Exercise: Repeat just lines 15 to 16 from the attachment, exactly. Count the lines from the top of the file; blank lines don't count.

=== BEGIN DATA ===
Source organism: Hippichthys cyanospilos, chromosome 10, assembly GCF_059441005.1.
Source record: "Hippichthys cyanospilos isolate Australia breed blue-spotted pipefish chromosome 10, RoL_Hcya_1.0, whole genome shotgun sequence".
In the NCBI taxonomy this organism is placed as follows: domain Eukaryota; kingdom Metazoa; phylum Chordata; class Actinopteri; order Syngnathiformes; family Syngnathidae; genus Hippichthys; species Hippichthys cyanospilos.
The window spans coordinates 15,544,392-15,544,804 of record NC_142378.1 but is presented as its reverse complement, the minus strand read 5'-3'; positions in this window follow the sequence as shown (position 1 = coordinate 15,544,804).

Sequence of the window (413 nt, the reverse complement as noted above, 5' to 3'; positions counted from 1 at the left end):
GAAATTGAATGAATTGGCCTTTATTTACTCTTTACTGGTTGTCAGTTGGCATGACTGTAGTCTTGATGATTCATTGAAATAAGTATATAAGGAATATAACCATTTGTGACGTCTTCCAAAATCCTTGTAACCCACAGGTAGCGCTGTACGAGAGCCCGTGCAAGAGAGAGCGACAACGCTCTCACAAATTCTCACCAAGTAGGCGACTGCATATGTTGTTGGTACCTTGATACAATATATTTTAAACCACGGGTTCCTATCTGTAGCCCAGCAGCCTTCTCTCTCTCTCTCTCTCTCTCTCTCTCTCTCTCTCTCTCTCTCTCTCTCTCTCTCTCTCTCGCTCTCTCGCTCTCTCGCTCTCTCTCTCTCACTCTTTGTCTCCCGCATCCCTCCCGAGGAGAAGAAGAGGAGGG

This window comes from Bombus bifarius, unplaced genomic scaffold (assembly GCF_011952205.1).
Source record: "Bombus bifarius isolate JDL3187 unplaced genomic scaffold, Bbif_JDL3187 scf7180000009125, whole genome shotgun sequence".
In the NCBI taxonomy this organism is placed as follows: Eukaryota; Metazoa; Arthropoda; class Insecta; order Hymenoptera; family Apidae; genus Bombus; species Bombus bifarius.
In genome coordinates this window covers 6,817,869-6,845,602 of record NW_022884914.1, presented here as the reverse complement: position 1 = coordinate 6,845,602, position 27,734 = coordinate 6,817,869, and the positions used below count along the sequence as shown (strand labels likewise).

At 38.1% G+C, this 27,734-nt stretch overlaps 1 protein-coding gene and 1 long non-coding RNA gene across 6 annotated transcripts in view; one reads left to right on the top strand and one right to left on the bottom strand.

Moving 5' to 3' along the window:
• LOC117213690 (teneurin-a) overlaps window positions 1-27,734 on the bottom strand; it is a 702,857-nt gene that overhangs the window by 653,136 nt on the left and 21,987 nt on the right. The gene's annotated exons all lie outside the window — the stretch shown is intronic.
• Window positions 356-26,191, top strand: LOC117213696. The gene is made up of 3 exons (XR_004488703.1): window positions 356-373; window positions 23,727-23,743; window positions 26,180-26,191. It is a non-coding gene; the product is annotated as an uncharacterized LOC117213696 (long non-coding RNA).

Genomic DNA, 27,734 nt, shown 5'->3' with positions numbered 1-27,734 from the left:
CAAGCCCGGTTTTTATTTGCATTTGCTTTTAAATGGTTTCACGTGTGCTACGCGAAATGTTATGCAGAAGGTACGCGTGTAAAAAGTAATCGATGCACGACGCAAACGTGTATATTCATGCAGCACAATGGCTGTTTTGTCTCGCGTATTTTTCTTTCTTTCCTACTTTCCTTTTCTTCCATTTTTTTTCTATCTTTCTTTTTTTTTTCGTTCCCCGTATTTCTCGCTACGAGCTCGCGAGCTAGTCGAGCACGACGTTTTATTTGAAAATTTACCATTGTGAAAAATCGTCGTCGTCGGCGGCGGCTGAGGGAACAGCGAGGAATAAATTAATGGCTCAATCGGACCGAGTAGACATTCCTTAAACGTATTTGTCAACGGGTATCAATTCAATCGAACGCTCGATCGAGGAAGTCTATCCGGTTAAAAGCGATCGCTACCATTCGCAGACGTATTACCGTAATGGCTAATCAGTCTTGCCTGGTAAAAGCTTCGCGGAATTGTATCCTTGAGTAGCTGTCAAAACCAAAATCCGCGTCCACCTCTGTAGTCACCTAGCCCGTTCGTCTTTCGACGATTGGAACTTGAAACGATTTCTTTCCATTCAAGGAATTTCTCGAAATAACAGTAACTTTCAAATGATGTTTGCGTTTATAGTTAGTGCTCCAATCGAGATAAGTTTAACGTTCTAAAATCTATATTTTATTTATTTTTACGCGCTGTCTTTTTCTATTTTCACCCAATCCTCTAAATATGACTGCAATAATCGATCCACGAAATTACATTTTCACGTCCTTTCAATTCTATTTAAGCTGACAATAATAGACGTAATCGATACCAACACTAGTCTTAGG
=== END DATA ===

Genomic DNA, 27,734 nt, shown 5'->3' with positions numbered 1-27,734 from the left:
CAAGCCCGGTTTTTATTTGCATTTGCTTTTAAATGGTTTCACGTGTGCTACGCGAAATGTTATGCAGAAGGTACGCGTGTAAAAAGTAATCGATGCACGACGCAAACGTGTATATTCATGCAGCACAATGGCTGTTTTGTCTCGCGTATTTTTCTTTCTTTCCTACTTTCCTTTTCTTCCATTTTTTTTCTATCTTTCTTTTTTTTTTCGTTCCCCGTATTTCTCGCTACGAGCTCGCGAGCTAGTCGAGCACGACGTTTTATTTGAAAATTTACCATTGTGAAAAATCGTCGTCGTCGGCGGCGGCTGAGGGAACAGCGAGGAATAAATTAATGGCTCAATCGGACCGAGTAGACATTCCTTAAACGTATTTGTCAACGGGTATCAATTCAATCGAACGCTCGATCGAGGAAGTCTATCCGGTTAAAAGCGATCGCTACCATTCGCAGACGTATTACCGTAATGGCTAATCAGTCTTGCCTGGTAAAAGCTTCGCGGAATTGTATCCTTGAGTAGCTGTCAAAACCAAAATCCGCGTCCACCTCTGTAGTCACCTAGCCCGTTCGTCTTTCGACGATTGGAACTTGAAACGATTTCTTTCCATTCAAGGAATTTCTCGAAATAACAGTAACTTTCAAATGATGTTTGCGTTTATAGTTAGTGCTCCAATCGAGATAAGTTTAACGTTCTAAAATCTATATTTTATTTATTTTTACGCGCTGTCTTTTTCTATTTTCACCCAATCCTCTAAATATGACTGCAATAATCGATCCACGAAATTACATTTTCACGTCCTTTCAATTCTATTTAAGCTGACAATAATAGACGTAATCGATACCAACACTAGTCTTAGG